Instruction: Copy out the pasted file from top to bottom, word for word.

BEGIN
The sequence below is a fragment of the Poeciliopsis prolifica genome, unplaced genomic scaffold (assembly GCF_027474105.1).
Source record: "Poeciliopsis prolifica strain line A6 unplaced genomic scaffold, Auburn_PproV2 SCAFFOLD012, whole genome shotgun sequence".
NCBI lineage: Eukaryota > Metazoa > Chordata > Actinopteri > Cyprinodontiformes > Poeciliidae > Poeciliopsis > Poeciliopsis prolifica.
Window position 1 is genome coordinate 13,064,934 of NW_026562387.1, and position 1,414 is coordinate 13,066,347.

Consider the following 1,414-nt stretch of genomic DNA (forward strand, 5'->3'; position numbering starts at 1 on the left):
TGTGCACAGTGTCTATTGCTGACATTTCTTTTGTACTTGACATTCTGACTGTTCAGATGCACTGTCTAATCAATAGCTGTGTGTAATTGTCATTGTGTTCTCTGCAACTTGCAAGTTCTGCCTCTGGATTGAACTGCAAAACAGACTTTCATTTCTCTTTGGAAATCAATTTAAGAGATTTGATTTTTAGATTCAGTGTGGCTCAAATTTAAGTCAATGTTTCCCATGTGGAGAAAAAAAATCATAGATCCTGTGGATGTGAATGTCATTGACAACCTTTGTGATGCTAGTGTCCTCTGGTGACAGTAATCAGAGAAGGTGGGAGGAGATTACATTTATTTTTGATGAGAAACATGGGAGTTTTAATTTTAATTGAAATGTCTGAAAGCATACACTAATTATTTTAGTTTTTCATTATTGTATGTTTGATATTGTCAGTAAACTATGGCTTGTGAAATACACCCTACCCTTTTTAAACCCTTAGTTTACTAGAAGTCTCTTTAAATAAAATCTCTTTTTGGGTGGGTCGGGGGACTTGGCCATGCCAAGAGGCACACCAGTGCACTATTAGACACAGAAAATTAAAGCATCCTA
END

The sequence below is a fragment of the Poeciliopsis prolifica genome, unplaced genomic scaffold (assembly GCF_027474105.1).
Source record: "Poeciliopsis prolifica strain line A6 unplaced genomic scaffold, Auburn_PproV2 SCAFFOLD012, whole genome shotgun sequence".
NCBI lineage: Eukaryota > Metazoa > Chordata > Actinopteri > Cyprinodontiformes > Poeciliidae > Poeciliopsis > Poeciliopsis prolifica.
Window position 1 is genome coordinate 13,064,934 of NW_026562387.1, and position 1,414 is coordinate 13,066,347.

Consider the following 1,414-nt stretch of genomic DNA (forward strand, 5'->3'; position numbering starts at 1 on the left):
TGTGCACAGTGTCTATTGCTGACATTTCTTTTGTACTTGACATTCTGACTGTTCAGATGCACTGTCTAATCAATAGCTGTGTGTAATTGTCATTGTGTTCTCTGCAACTTGCAAGTTCTGCCTCTGGATTGAACTGCAAAACAGACTTTCATTTCTCTTTGGAAATCAATTTAAGAGATTTGATTTTTAGATTCAGTGTGGCTCAAATTTAAGTCAATGTTTCCCATGTGGAGAAAAAAAATCATAGATCCTGTGGATGTGAATGTCATTGACAACCTTTGTGATGCTAGTGTCCTCTGGTGACAGTAATCAGAGAAGGTGGGAGGAGATTACATTTATTTTTGATGAGAAACATGGGAGTTTTAATTTTAATTGAAATGTCTGAAAGCATACACTAATTATTTTAGTTTTTCATTATTGTATGTTTGATATTGTCAGTAAACTATGGCTTGTGAAATACACCCTACCCTTTTTAAACCCTTAGTTTACTAGAAGTCTCTTTAAATAAAATCTCTTTTTGGGTGGGTCGGGGGACTTGGCCATGCCAAGAGGCACACCAGTGCACTATTAGACACAGAAAATTAAAGCATCCTA